A tale of (somewhat) innocents abroad. Political comedy set in Czechoslovakia

Wenceslas Square Play by Larry Shue. Directed by Jerry Zaks. ``Wenceslas Square,'' at Public/Martinson Hall, abounds in the rewards of imaginative playmaking. It is also a poignant reminder of the loss to the theater of playwright Larry Shue, author of ``The Foreigner'' and ``The Nerd,'' who was killed in a 1985 plane crash and to whom this affectionately animated performance is dedicated. In the politically venturesome comedy at the Public Theater, Mr. Shue is dramatizing the assorted shocks, cultural and ideological, experienced by a pair of American innocents abroad in Communist Central Europe of 1974. Well, perhaps not total innocents. Vince Corey (Jonathan Hadary), an Indiana college professor, is returning to Czechoslovakia to complete the manuscript of his book on the ``Prague Spring'' of 1968 and its aftermath. Corey wants to find out what happened to the bright hopes for freer artistic expression that were brutally crushed when Soviet tanks rolled across the Czech border.

The play unfolds in the series of flashback conversations through which Corey and his young student photographer Dooley (Bruce Norris) pursue their researches. Through these brief vignettes, the production staged with inventive artistry by Jerry Zaks becomes an audience-involving experience.

As a mature Dooley (the first of The Men he portrays), Victor Garber grabs the spectator's attention with a throwaway gag. Unfolding with a kind of anecdotal simplicity, the fragmented memory play benefits from its theatrical environment: a black enclosed setting, a couple of well-coordinated revolving stages, and the economical arrangements of essential furniture which adorn Loren Sherman's accommodating scenery.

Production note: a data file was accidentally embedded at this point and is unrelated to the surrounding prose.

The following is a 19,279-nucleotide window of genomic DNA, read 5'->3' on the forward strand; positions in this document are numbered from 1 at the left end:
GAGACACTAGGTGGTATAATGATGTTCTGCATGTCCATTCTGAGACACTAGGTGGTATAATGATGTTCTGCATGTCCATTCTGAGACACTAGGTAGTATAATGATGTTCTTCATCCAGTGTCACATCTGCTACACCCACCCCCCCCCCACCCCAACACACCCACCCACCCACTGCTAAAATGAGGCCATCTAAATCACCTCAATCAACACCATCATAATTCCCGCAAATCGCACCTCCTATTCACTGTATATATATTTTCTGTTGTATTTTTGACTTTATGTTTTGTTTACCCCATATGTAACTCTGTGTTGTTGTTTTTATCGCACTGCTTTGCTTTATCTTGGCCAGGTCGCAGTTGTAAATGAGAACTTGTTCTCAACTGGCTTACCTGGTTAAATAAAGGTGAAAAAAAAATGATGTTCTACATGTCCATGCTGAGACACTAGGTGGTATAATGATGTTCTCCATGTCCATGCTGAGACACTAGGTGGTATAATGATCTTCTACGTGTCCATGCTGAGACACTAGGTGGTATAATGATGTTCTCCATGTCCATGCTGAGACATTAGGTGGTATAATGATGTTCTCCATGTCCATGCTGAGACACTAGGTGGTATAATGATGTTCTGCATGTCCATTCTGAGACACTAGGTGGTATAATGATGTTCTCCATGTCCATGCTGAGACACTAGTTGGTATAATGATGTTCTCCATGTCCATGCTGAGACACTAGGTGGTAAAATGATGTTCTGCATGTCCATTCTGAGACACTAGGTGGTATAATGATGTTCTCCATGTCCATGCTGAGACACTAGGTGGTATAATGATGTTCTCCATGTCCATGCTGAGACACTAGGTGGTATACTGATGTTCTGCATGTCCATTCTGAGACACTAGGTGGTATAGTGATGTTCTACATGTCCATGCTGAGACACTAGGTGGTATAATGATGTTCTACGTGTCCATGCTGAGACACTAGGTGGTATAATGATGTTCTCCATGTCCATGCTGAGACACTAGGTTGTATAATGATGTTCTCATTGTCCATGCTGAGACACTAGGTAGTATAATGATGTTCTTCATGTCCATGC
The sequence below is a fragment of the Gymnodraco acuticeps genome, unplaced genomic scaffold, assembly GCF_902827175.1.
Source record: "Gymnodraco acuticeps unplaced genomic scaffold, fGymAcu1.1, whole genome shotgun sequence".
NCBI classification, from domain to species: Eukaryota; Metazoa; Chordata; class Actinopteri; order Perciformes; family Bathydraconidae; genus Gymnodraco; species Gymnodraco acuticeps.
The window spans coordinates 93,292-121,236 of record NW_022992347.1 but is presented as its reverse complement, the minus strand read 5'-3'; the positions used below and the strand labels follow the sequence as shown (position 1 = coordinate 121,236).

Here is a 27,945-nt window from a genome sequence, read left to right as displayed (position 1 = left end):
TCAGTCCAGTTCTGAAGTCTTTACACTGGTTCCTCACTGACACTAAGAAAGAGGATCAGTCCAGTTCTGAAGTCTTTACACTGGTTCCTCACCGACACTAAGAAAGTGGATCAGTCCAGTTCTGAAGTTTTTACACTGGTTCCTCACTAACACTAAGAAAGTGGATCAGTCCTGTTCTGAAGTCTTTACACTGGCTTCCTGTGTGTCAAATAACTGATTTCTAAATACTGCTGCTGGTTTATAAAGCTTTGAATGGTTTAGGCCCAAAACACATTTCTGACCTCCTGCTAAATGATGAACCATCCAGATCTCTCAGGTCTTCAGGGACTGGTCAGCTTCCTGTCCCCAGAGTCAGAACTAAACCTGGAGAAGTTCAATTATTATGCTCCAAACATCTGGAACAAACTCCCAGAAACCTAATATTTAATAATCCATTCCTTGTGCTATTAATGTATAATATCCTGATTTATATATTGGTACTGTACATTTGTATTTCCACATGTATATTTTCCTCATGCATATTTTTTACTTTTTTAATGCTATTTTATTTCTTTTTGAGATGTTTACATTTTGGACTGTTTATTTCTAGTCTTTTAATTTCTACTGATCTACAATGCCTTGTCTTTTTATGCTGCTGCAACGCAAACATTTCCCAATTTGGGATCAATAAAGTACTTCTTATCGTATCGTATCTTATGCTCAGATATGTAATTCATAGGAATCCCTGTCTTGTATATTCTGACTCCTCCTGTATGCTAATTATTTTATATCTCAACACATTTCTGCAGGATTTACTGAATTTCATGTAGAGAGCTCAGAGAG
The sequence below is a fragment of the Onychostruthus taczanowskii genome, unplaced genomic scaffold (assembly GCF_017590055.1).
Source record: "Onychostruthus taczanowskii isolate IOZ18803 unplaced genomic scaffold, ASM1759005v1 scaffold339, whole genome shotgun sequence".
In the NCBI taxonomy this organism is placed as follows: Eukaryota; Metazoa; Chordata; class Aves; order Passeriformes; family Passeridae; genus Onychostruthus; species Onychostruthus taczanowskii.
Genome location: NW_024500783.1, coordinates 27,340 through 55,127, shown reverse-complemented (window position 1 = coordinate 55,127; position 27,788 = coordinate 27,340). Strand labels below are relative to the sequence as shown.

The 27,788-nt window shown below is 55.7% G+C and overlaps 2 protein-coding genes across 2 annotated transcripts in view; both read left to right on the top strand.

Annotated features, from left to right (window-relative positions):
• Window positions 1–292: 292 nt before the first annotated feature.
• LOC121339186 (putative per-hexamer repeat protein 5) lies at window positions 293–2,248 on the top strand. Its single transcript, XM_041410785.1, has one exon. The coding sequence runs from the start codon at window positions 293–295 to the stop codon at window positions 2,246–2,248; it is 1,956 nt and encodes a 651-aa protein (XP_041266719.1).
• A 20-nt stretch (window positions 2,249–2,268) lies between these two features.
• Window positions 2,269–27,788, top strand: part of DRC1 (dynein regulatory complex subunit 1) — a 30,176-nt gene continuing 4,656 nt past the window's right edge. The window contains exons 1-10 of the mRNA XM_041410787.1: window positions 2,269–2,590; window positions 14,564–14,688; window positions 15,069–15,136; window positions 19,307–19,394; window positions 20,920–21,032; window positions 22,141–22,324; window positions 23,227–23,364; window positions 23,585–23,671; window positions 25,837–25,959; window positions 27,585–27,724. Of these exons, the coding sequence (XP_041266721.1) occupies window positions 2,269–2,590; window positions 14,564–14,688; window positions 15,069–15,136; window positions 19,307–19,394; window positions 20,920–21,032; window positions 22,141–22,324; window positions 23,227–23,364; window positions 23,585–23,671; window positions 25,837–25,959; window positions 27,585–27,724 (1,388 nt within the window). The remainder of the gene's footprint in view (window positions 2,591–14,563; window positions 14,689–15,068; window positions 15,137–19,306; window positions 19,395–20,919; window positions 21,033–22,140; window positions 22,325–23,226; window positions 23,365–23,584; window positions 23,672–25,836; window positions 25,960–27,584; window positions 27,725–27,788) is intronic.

Within these milieus, Corey and his bright but unobtrusive young assistant make contact with the Czechs, who provide a cumulatively disillusioning update. The incomparable Dana Ivey (late of ``Driving Miss Daisy'') and the versatile Mr. Garber are sources of constant delight and revelation as they impersonate the subjects of Corey's interviews.

As The Women, Miss Ivey's characters include the charmingly discreet translator assigned to Corey, a suavely cooperative cultural bureaucrat, and a disillusioned old-time revolutionary. Besides serving as Dooley's older self and the narrator, Mr. Garber contributes a gallery of vivid portraits, typical of which are a Czech host grappling comically with English, a cynical actor who has taken the profitable course of least resistance, and a once-great stage star driven into disgrace and madness.

Although Corey at times displays a surprising naivet'e even for an American provincial, Mr. Hadary endows him with the disarmingly sincere curiosity of a single-minded academic. The professor's ultimate realization that his proposed final chapter would endanger the very Czechs who have been so open with him brings Shue's witty and intelligent comedy to its bitter conclusion. Paul Gallo's lighting and William Ivey Long's costuming enhance the theatricalism of the production.

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